In their “Working in America: Absent Workforce” study, Kronos Inc. found that nearly 40 percent of employees have taken sick days when they are not actually sick, and 61 percent of the respondents said their work did not get done when they were absent. In an effort to curb the resultant losses, some businesses are hiring detectives to spy on employees who have called in sick but might be playing hooky. Investigators are looking to determine if the illness or injury actually exists and, if it does, whether it is serious enough to justify the absence.
Rick Raymond is a private detective who has taken on a variety of these cases. He tracked one woman to a Theme Park where they take rider pictures as they round a sharp turn. He bought the pictures as proof she was there. He has tracked others to bowling alleys, pro football games, and weddings. He estimates that about 80 to 85 percent of the people he is hired to follow end up being guilty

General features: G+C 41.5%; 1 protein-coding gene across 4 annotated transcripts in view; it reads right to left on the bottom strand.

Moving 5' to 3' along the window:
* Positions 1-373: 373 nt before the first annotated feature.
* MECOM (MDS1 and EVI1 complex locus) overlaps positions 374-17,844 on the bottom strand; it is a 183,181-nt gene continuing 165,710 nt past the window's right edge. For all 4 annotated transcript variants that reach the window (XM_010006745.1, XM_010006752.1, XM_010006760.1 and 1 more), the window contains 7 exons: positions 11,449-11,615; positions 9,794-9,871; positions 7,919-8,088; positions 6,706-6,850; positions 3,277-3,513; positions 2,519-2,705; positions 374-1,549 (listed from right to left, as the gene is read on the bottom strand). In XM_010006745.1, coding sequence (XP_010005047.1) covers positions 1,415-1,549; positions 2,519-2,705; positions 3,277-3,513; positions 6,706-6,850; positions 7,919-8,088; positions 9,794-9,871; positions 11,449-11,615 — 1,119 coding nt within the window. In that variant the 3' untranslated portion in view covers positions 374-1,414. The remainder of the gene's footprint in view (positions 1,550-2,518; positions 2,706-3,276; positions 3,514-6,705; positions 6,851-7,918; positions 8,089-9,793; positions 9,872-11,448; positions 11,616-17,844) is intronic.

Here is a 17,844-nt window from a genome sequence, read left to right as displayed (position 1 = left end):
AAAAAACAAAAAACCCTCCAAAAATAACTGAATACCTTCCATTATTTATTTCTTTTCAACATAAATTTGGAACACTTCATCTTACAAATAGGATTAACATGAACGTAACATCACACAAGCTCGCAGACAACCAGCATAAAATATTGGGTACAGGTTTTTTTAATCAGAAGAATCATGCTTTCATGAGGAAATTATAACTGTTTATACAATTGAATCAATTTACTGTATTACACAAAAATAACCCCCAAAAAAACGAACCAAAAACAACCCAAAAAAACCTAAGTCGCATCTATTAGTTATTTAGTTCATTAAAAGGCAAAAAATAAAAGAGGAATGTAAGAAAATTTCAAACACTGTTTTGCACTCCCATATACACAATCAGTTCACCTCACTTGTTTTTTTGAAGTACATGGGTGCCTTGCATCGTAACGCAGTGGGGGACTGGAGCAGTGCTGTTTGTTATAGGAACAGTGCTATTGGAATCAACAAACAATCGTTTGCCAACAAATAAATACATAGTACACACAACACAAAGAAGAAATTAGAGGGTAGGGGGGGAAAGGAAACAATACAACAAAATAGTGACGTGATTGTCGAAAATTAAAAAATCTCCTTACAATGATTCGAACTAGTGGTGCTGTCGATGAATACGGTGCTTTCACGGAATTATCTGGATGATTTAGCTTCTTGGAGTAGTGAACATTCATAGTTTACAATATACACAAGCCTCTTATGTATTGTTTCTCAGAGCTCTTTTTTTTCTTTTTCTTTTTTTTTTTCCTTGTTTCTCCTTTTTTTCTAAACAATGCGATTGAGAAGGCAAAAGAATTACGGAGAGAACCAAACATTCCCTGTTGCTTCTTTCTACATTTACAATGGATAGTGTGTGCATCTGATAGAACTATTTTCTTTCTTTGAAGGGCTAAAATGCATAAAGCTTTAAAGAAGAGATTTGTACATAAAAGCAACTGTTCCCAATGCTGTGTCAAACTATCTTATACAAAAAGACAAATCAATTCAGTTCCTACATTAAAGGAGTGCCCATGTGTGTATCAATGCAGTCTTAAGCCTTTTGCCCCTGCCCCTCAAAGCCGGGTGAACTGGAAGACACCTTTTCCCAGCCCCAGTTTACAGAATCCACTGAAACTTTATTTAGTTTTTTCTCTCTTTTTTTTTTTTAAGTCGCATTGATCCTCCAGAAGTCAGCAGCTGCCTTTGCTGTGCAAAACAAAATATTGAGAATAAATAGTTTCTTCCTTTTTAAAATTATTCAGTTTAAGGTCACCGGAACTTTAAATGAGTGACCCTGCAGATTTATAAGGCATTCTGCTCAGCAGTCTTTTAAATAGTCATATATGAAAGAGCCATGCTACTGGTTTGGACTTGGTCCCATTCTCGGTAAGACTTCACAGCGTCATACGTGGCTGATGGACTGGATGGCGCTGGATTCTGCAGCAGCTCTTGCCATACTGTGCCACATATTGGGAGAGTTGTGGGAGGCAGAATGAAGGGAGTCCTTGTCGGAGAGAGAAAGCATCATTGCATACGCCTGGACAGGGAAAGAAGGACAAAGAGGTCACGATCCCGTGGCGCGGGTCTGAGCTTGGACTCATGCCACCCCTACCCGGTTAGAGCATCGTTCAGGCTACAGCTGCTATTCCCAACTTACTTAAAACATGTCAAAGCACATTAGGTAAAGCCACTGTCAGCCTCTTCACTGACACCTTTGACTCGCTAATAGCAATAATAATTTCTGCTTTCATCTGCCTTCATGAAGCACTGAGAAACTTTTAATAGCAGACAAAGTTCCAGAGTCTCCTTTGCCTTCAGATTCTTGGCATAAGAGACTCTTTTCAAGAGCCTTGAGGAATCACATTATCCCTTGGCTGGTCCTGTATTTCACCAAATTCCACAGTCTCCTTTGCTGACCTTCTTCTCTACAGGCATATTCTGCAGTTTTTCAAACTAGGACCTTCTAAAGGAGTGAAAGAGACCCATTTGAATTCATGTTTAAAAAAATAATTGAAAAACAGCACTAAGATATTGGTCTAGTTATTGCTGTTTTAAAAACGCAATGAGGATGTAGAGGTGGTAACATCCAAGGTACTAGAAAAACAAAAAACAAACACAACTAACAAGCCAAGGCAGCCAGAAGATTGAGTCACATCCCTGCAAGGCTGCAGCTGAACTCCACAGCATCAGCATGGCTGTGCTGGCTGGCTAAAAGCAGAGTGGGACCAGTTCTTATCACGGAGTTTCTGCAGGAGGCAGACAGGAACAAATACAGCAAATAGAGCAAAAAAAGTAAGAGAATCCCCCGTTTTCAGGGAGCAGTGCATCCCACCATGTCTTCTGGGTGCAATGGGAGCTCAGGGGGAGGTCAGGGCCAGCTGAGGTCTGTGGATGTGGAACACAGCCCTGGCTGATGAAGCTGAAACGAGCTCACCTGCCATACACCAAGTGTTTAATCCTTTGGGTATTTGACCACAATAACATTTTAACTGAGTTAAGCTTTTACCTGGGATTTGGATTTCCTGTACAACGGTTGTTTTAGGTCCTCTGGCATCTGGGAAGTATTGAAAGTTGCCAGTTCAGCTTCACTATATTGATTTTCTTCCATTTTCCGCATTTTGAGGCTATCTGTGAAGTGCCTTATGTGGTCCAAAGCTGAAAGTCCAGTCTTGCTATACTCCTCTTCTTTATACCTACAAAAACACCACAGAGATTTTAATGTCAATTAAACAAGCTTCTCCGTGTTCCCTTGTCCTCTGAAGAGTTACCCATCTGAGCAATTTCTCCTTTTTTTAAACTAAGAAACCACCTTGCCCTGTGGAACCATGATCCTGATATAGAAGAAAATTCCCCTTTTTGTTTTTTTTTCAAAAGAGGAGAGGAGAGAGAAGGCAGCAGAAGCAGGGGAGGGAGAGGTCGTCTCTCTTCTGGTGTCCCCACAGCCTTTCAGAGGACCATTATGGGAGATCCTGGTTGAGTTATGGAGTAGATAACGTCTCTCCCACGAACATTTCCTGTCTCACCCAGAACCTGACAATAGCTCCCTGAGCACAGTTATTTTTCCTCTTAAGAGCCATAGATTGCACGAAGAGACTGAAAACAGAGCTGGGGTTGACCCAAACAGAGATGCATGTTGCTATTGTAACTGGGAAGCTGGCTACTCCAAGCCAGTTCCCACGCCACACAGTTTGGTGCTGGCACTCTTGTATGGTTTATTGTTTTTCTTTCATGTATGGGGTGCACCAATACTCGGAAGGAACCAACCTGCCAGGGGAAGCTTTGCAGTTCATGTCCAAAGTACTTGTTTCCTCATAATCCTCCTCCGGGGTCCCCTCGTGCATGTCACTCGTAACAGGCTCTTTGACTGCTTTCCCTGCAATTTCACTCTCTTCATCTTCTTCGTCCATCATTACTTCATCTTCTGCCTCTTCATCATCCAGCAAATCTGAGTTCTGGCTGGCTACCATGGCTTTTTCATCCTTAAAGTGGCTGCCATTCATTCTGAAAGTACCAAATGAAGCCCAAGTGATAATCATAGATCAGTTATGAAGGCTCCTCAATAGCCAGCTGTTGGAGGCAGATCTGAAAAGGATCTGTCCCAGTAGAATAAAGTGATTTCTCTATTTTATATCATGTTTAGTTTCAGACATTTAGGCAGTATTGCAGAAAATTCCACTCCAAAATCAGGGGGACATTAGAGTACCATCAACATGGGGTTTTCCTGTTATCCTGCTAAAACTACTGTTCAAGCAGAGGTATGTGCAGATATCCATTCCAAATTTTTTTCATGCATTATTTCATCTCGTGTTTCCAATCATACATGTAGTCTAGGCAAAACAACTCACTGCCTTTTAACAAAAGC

1. The courts have ruled that this practice is legal. Is it ethical?
2. Should limits be placed on the use of private detectives in following employees when they are outside of the office? Explain what these might be.
3. How would you react if your boss had you followed?
4. If you were an employer or a manager, would you hire a private detective to follow one of your employees?
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